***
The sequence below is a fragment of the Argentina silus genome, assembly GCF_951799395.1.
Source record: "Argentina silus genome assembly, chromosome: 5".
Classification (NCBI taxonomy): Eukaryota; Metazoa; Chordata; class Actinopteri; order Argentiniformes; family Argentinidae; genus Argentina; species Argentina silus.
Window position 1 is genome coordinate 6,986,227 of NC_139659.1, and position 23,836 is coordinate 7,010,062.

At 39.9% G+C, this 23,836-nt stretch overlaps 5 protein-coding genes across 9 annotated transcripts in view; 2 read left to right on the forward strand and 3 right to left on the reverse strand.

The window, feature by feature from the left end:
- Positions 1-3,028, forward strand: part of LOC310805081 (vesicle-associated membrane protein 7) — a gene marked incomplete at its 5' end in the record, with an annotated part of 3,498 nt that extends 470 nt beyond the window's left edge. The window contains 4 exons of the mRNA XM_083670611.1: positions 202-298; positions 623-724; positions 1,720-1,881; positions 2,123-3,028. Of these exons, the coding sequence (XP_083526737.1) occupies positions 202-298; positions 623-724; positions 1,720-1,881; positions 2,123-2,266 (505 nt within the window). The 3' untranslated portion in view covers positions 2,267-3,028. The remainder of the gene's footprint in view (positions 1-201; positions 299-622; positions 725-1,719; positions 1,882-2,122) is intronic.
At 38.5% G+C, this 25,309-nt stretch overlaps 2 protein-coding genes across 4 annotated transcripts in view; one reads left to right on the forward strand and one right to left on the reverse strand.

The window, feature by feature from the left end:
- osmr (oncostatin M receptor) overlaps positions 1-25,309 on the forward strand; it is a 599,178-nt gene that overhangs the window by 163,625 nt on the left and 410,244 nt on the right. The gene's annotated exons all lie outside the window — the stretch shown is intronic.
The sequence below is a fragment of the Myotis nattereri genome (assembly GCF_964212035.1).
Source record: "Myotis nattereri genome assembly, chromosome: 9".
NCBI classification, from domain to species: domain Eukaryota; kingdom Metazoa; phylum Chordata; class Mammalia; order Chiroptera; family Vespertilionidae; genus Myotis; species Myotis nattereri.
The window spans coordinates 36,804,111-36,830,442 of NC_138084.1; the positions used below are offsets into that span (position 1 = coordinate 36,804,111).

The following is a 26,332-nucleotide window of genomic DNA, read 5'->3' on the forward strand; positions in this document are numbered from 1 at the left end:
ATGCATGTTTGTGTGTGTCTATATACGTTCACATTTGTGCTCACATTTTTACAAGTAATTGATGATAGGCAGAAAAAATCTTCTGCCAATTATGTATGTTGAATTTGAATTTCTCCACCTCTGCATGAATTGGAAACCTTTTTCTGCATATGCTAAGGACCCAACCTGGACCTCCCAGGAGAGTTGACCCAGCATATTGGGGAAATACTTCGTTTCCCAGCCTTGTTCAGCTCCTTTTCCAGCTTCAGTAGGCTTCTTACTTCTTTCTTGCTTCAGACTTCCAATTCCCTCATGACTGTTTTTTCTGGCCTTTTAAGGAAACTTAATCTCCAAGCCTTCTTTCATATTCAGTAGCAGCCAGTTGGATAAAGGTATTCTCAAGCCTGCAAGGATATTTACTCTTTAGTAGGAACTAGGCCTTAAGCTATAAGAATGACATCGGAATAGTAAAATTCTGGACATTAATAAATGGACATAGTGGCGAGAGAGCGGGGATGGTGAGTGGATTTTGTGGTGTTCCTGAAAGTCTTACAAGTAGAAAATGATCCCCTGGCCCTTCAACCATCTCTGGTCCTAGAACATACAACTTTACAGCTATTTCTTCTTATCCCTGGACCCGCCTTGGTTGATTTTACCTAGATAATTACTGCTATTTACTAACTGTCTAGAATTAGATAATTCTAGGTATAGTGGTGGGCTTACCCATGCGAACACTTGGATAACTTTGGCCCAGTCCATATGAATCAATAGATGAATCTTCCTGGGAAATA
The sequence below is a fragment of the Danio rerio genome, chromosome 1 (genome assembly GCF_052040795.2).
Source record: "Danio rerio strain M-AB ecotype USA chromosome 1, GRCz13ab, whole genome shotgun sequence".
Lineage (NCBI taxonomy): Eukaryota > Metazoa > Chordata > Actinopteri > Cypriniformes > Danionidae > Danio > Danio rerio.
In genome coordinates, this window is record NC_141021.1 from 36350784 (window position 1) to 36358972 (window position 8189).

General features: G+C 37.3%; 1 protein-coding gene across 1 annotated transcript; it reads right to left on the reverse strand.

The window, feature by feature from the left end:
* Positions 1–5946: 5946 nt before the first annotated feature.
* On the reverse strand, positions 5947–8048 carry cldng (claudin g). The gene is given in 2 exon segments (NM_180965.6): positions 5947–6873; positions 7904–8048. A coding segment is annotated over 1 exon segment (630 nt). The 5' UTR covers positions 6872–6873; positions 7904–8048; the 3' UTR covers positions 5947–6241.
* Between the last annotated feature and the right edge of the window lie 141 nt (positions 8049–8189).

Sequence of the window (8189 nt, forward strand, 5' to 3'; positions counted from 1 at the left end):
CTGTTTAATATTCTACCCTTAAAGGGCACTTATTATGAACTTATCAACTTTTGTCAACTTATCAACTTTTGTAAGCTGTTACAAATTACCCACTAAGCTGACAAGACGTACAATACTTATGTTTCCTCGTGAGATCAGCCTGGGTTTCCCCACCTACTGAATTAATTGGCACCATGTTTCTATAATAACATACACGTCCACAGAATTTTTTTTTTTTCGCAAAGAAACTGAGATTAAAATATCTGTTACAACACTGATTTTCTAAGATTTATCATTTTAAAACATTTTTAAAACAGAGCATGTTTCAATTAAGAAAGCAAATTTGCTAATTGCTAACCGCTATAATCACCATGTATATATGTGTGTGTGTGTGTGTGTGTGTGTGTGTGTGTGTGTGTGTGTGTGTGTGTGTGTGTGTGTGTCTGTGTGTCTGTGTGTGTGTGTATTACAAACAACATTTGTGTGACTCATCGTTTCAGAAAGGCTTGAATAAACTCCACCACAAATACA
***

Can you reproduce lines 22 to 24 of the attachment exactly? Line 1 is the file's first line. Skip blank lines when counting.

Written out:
The window, feature by feature from the left end:
* Positions 1–5946: 5946 nt before the first annotated feature.
* On the reverse strand, positions 5947–8048 carry cldng (claudin g). The gene is given in 2 exon segments (NM_180965.6): positions 5947–6873; positions 7904–8048. A coding segment is annotated over 1 exon segment (630 nt). The 5' UTR covers positions 6872–6873; positions 7904–8048; the 3' UTR covers positions 5947–6241.